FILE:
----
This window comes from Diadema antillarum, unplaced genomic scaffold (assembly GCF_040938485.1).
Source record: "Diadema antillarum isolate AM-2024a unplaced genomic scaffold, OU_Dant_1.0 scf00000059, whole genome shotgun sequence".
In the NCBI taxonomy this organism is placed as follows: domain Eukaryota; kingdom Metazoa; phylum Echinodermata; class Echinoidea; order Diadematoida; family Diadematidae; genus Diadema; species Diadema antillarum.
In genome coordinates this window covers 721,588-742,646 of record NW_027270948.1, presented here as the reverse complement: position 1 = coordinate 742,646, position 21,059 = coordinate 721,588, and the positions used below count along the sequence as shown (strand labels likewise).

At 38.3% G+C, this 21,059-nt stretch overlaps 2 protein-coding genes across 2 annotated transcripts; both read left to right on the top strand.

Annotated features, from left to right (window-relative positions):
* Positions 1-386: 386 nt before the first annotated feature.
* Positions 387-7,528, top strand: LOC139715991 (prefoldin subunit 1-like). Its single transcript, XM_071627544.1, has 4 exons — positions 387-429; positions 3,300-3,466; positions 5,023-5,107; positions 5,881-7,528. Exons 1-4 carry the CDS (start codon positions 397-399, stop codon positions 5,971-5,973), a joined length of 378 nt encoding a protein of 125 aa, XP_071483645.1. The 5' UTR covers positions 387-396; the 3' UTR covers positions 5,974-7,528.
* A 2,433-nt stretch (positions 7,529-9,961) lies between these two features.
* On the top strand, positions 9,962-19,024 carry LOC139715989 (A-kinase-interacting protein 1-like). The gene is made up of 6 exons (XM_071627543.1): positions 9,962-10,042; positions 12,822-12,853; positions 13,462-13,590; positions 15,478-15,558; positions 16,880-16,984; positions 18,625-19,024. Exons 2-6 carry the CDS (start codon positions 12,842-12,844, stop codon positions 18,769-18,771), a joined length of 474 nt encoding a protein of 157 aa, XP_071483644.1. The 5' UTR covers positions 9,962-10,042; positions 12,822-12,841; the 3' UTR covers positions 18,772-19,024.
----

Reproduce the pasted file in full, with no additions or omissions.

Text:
This window comes from Diadema antillarum, unplaced genomic scaffold (assembly GCF_040938485.1).
Source record: "Diadema antillarum isolate AM-2024a unplaced genomic scaffold, OU_Dant_1.0 scf00000059, whole genome shotgun sequence".
In the NCBI taxonomy this organism is placed as follows: domain Eukaryota; kingdom Metazoa; phylum Echinodermata; class Echinoidea; order Diadematoida; family Diadematidae; genus Diadema; species Diadema antillarum.
In genome coordinates this window covers 721,588-742,646 of record NW_027270948.1, presented here as the reverse complement: position 1 = coordinate 742,646, position 21,059 = coordinate 721,588, and the positions used below count along the sequence as shown (strand labels likewise).

At 38.3% G+C, this 21,059-nt stretch overlaps 2 protein-coding genes across 2 annotated transcripts; both read left to right on the top strand.

Annotated features, from left to right (window-relative positions):
* Positions 1-386: 386 nt before the first annotated feature.
* Positions 387-7,528, top strand: LOC139715991 (prefoldin subunit 1-like). Its single transcript, XM_071627544.1, has 4 exons — positions 387-429; positions 3,300-3,466; positions 5,023-5,107; positions 5,881-7,528. Exons 1-4 carry the CDS (start codon positions 397-399, stop codon positions 5,971-5,973), a joined length of 378 nt encoding a protein of 125 aa, XP_071483645.1. The 5' UTR covers positions 387-396; the 3' UTR covers positions 5,974-7,528.
* A 2,433-nt stretch (positions 7,529-9,961) lies between these two features.
* On the top strand, positions 9,962-19,024 carry LOC139715989 (A-kinase-interacting protein 1-like). The gene is made up of 6 exons (XM_071627543.1): positions 9,962-10,042; positions 12,822-12,853; positions 13,462-13,590; positions 15,478-15,558; positions 16,880-16,984; positions 18,625-19,024. Exons 2-6 carry the CDS (start codon positions 12,842-12,844, stop codon positions 18,769-18,771), a joined length of 474 nt encoding a protein of 157 aa, XP_071483644.1. The 5' UTR covers positions 9,962-10,042; positions 12,822-12,841; the 3' UTR covers positions 18,772-19,024.